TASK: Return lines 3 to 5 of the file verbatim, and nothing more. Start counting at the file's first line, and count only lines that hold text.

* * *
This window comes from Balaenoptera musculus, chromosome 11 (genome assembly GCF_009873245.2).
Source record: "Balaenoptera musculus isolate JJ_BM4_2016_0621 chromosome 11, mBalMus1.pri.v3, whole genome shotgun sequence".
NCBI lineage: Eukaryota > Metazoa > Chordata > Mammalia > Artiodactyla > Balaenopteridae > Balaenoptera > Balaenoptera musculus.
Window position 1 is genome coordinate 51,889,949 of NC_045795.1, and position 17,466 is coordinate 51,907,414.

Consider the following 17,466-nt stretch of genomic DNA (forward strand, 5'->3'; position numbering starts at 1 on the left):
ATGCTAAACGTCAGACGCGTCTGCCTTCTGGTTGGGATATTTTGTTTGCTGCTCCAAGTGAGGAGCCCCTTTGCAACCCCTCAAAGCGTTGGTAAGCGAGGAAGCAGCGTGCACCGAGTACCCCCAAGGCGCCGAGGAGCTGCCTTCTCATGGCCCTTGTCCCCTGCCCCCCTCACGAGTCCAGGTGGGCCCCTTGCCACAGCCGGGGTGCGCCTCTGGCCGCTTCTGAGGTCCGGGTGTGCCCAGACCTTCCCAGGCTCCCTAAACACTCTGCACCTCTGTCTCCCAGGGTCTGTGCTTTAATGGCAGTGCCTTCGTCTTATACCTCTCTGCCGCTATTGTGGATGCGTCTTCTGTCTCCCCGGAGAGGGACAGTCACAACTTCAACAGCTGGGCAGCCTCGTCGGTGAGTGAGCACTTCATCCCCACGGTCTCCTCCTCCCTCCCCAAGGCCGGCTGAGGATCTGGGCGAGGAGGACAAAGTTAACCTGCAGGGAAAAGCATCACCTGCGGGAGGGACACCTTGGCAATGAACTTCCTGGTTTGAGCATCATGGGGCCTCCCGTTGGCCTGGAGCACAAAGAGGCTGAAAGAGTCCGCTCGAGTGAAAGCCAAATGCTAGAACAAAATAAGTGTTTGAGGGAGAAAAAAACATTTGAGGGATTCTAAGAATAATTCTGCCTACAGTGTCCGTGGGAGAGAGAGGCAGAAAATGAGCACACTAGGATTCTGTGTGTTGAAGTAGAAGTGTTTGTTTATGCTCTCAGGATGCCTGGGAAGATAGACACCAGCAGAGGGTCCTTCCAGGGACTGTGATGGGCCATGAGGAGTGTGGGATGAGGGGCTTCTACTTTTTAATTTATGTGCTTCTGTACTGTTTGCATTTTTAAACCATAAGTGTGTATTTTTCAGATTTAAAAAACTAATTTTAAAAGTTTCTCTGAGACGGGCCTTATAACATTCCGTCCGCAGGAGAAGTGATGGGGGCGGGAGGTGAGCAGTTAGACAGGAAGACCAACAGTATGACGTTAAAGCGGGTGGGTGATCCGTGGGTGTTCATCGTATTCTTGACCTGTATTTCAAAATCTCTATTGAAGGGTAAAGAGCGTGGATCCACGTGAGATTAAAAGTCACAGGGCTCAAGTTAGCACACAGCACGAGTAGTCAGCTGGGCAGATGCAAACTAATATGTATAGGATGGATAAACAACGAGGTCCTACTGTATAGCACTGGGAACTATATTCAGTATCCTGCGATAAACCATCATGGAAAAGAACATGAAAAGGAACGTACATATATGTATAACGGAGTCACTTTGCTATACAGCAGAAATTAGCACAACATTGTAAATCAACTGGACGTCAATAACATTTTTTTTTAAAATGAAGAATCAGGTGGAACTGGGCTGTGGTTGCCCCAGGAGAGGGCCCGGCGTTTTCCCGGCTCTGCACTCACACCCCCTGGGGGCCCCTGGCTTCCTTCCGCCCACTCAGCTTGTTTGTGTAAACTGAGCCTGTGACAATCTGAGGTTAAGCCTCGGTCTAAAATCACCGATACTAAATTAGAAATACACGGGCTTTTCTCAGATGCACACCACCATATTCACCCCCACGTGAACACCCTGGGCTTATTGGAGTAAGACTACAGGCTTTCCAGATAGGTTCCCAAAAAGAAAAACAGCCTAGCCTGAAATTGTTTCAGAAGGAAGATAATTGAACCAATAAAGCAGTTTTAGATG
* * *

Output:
NCBI lineage: Eukaryota > Metazoa > Chordata > Mammalia > Artiodactyla > Balaenopteridae > Balaenoptera > Balaenoptera musculus.
Window position 1 is genome coordinate 51,889,949 of NC_045795.1, and position 17,466 is coordinate 51,907,414.

Consider the following 17,466-nt stretch of genomic DNA (forward strand, 5'->3'; position numbering starts at 1 on the left):